- I would rather clean dirty stalls than go shopping. The number one best thing to happen to shopping is the internet. I can turn on my computer and order what I am looking for, in my pajamas, with my coffee and without any other people. I don’t stand in line, I don’t deal with traffic. It’s great. Please, don’t ask me to go shopping with you.
- I have three tattoos: a ladybug, a celtic symbol meaning “warrior” and a Kokopelli. I don’t regret any of them. I will probably not get another one, probably. I won’t encourage my kids to get them but I won’t throw a fit if they do, once they are 18, that is. None of them hurt enough for me to remember. They all have a special story to go along with them. My kids think it’s funny that a ladybug is always crawling on me.
- I am not a match for my husband. A blood type match that is. I was tested a few years ago because I wanted to donate my “extra” kidney to him. When I was not a match for him, we entered into the kidney exchange program to try and match me to someone else. Turns out, my blood type is hard to match.
- I am not bossy, I just know what you should be doing better than you do. And this is something I am working on. I have noticed a pattern over the last 33 years, I am usually offending someone because I am too pushy or too bossy. And yes, I am. I am vocal when it comes to my beliefs and my habits. Sometimes this spells trouble for the hubby and me.
There ya have it. More than you ever wanted to know about me.
This post contains photographs of my husbands arm during a dialysis treatment. If the sight of blood or needles is something you are not comfortable with, maybe this particular post is not for you!
When my husband and I were still dating he came over to my house one evening after a day long trip to the hospital and showed me why he had been there. He was still living with his transplant although his doctors knew it had rejected and it was only a matter of time before he would have to begin dialysis treatments.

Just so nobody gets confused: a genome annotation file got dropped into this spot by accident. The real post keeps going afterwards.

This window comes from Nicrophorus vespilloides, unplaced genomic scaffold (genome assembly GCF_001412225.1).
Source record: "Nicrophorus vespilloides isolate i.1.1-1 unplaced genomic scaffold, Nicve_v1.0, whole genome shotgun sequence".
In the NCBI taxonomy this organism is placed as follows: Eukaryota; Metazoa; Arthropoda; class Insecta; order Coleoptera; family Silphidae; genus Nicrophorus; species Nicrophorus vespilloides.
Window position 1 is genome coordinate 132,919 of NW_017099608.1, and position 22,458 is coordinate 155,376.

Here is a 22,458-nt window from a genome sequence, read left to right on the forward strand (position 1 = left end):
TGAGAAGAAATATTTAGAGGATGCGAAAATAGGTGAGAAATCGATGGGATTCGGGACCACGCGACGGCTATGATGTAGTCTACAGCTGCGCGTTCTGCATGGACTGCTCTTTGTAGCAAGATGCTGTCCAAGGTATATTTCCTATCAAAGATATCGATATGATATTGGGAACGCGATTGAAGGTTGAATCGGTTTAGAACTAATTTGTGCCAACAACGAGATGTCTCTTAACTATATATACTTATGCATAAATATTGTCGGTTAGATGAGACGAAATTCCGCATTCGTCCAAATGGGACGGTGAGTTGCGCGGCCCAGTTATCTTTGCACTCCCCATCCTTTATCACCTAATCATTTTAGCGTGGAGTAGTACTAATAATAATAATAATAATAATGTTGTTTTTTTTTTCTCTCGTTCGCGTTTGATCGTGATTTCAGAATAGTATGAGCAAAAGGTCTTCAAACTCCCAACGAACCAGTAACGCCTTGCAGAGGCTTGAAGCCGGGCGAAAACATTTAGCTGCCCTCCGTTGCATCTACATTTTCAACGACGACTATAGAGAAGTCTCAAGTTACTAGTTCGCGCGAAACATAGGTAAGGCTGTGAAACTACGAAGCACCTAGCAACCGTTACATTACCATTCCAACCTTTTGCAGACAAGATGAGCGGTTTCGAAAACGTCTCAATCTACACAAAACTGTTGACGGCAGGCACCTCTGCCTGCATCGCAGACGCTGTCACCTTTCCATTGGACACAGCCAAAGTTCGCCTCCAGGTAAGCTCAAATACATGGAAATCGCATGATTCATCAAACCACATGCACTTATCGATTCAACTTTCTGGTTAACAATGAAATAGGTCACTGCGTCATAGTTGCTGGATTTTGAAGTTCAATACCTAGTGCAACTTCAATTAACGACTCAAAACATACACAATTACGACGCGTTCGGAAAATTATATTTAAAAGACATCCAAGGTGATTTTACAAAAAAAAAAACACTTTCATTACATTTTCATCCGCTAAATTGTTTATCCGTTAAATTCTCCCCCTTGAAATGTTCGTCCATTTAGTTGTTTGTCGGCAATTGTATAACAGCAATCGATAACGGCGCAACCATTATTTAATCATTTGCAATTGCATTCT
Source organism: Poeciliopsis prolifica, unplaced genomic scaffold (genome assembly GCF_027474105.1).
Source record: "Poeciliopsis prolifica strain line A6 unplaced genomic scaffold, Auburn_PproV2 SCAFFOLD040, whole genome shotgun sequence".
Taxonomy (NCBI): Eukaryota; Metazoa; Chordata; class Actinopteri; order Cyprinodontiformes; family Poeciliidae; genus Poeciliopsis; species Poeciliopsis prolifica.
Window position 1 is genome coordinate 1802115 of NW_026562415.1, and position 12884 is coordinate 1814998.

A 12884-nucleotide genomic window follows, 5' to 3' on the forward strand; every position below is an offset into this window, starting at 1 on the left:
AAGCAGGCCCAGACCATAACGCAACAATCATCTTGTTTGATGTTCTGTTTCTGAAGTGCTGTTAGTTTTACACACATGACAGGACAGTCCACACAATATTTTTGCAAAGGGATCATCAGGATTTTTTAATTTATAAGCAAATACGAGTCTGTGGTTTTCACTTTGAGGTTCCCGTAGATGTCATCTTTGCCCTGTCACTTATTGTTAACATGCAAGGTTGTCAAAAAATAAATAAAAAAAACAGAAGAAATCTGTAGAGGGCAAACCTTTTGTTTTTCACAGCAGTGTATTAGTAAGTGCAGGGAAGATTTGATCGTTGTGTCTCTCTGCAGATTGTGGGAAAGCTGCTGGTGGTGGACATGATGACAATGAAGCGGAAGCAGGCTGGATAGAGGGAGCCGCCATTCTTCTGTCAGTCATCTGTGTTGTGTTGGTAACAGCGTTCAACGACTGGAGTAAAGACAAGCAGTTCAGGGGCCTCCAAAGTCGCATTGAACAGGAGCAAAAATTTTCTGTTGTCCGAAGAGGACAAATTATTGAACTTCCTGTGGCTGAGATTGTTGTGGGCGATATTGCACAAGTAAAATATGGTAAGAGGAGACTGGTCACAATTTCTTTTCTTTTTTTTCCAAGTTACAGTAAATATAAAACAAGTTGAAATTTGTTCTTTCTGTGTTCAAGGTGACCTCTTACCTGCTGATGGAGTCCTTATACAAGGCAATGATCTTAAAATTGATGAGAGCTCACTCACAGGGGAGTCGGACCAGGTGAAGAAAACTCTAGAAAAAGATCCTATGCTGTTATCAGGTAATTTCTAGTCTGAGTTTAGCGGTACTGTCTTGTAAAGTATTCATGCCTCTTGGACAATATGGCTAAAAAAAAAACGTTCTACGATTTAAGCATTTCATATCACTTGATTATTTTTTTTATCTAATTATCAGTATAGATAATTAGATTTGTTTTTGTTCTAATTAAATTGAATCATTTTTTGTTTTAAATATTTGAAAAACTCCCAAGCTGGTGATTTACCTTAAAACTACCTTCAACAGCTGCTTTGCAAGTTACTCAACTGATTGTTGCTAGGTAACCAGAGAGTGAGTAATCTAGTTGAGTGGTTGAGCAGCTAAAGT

Continue reading “So, what is a fistula?”
One of the greatest things about homeschooling is the ability to have a flexible schedule. We don’t have a late bell, early release for the football playoffs, lunch schedules, or pick-up times. I am in control of how we schedule our days and I can take the day off for someones birthday too!
But, having a flexible schedule does not mean we lack routine. Quite the contrary, actually. We have a wonderful routine that seems to work very well for us! In this post I wanted to share how we “schedule” our days to optimize productivity. Instead of a detailed schedule with hourly entries, we have guidelines outlining what we hope to achieve that day.
Continue reading “Why I LOVE our school schedule!”
At the beginning of this post, it was unnamed. Unnamed because, truthfully, sometimes it is HARD to name your feelings. When I first started looking into blogging as an option for me, my hangup was always the same: sharing my feelings. Exposing things about our lives. And, talking about dialysis. Kidney disease, dialysis, transplants, they are all so complex. And often, depressing to talk about. As I was trying to pick a topic for todays post, I decided we would venture over into the homeschool world a little! Get off kidneys for a while!
Continue reading “Homeschool made me less stressed!”
One of my favorite lines from Lonesome Dove is “It’s not dying I’m talking about, It’s living”. So much can be said by just saying those words. It’s living we talk about every day!
Living on dialysis is living with a disability. You can let the disability define who you are and fall prey or you can define yourself and become the survivor!
My husband is a survivor and every day he strives to not only live, but live to the fullest capacity. When you are battling kidney disease, living is one thing but living and feeling good is a whole new ball game.
The layers of kidney disease are many and managing each layer presents a new set of challenges. Kidney failure on its own is one complex layer and kidney dialysis is a whole new layer, each with their own respective side effects. These are the layers (in brief) and how we manage them together. Continue reading “It’s not dying I’m talking about, it’s living.”